By admin | September 23, 2012
By Richard Allen
When the Chase for the Championship first began in 2004, one of the concerns some people had was that the drivers who did not make the playoff would disappear into obscurity over the course of the final ten races. I was foolish enough back then to believe that individual races still mattered and as long as those not in contention for the title ran up front during each race they would still get noticed.
Boy was I ever naive back then.
This past weekend offered an illustration of where NASCAR racing is now in terms of the attention focused on its drivers and teams. Clearly, a racer is either a Chaser or he is forgotten. Two particular drivers were recently given a lesson in the pecking order.
Joey Logano, who under non-Chase circumstances would probably be considered quite newsworthy due to the fact that it was just announced he will be leaving Joe Gibbs Racing for Penske Racing at season’s end, came to a stark realization on Friday night in New Hampshire.
Due to the Speed TV coverage of the Barrett-Jackson Auction on Friday afternoon, Sprint Cup qualifying was aired by that network on a tape delayed basis in the late evening hours. Like many drivers, Logano wanted to watch his qualifying effort. However, he was disappointed to discover that he was no longer consider worthy of broadcast by the network.
“So I waited up till 11 o’clock last night to watch my qualifying lap on Speed and they didn’t even show it,” Logano posted to Twitter on Saturday morning.
Welcome to the modern era of ‘the Chase is all that matters’, Mr. Logano.
Logano’s JGR teammate, Kyle Busch, had learned the same lesson earlier in the week. The frequent Chase contender just missed making the twelve man playoff in 2012 and quickly came to realize after the last event in Chicago that he is suddenly less relevant than he was just days before.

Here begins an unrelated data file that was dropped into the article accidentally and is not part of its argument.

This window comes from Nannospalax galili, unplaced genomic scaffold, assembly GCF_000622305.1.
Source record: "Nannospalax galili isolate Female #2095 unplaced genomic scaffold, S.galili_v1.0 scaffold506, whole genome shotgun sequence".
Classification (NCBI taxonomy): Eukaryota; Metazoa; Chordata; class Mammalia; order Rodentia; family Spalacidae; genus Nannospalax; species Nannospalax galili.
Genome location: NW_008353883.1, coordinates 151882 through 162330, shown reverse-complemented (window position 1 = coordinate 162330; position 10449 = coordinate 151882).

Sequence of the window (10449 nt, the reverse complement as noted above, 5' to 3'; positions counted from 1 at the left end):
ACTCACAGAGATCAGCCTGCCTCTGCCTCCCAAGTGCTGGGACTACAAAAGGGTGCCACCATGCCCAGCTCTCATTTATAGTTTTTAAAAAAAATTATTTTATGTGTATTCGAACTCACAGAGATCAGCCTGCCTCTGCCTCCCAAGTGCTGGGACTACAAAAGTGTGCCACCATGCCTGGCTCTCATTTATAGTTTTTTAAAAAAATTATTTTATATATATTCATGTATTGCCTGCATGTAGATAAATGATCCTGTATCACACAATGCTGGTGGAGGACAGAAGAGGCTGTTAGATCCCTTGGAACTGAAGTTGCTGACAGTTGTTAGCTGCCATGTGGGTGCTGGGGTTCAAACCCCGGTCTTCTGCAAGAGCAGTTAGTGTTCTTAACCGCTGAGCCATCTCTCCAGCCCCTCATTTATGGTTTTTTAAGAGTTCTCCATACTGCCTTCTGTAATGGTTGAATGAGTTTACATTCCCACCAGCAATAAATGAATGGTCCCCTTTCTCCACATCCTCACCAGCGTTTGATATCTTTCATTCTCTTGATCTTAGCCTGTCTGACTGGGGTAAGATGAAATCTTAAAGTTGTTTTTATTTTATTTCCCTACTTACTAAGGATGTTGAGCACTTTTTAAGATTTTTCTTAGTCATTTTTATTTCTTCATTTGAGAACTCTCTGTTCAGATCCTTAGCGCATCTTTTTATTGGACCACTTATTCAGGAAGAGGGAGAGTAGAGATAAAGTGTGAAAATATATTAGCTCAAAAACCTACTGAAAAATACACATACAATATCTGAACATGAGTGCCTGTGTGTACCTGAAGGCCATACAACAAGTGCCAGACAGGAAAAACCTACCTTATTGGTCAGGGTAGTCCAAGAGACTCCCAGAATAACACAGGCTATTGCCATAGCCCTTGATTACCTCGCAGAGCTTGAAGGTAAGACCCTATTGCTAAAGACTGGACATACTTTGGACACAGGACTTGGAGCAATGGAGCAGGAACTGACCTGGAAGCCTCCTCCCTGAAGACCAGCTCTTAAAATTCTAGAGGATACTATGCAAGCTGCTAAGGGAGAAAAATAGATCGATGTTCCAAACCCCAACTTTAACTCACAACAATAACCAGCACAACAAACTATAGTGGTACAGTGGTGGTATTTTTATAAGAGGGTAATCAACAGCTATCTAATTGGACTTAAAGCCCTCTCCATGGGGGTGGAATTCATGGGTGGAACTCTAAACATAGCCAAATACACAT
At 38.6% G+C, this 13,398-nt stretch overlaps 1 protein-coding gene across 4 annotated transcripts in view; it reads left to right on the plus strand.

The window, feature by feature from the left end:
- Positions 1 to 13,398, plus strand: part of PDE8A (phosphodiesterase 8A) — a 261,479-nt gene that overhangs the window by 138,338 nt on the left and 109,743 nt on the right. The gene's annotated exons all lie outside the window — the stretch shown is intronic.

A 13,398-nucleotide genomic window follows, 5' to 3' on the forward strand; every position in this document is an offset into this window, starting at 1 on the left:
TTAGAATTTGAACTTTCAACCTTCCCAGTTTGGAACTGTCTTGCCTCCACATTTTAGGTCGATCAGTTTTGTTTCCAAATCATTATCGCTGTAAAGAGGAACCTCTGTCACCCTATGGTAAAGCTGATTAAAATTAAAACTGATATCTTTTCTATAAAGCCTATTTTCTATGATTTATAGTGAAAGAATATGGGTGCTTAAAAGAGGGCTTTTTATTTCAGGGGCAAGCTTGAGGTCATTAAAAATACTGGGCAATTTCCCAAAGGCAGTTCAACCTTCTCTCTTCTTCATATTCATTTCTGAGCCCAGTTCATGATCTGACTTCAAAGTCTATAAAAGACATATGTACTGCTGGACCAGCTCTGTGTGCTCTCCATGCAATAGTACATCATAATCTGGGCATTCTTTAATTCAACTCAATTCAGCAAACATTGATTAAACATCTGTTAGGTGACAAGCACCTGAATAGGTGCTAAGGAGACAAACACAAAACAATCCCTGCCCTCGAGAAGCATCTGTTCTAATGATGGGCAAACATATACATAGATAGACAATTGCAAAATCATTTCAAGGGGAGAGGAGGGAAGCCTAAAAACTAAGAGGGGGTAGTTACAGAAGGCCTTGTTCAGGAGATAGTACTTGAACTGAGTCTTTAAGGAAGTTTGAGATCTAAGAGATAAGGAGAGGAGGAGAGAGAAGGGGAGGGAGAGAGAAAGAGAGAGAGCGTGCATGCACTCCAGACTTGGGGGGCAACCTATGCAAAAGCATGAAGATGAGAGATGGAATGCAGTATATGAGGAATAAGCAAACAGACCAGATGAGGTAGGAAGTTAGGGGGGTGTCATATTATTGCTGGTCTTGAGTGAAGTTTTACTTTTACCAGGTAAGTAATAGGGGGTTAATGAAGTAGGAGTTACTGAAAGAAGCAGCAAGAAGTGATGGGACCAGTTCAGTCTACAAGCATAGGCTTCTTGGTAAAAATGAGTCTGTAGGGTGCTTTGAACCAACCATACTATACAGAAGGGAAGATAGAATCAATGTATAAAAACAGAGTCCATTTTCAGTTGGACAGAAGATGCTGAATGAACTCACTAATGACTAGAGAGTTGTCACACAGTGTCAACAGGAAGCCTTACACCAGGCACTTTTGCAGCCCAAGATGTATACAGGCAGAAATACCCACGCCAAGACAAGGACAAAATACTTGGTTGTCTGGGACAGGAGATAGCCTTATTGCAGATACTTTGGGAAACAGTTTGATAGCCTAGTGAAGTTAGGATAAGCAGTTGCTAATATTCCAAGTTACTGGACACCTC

“Since TV didn’t interview me I’ll come on here to say thx to my sponsors n my team for an awesome car n solid stops all day!” Busch tweeted after the Chicago race.
In a story posted by Bob Pockrass of The Sporting News, Busch further went on to explain the difficulties of missing the playoff. “Certainly throughout the event, it’s a little bit more challenging getting some TV time, but that’s a product of missing the Chase,” he said. “That’s kind of what you get. It’s our own fault. Those three points (we missed the Chase by) that could have meant an awful lot throughout the season to get us into the top-12.”
This is the NASCAR of today. The drivers who make the Chase for the Championship will get the lion’s share of the attention and those who miss it will get the scraps. Under the old system, if a driver went into the final few races with a commanding lead, the focus was on the individual races. That meant all 43 drivers were on equal footing in terms of media attention.
Now, drivers such as Kyle Busch and Joey Logano should not expect to get very much ‘face time’. And don’t think sponsors aren’t taking notice. Expect deals to be announced in the near future that will allow a financial backer to escape further obligations if their car isn’t part of the Chase.
In other words, the few rich will get richer while the many poor will get poorer.
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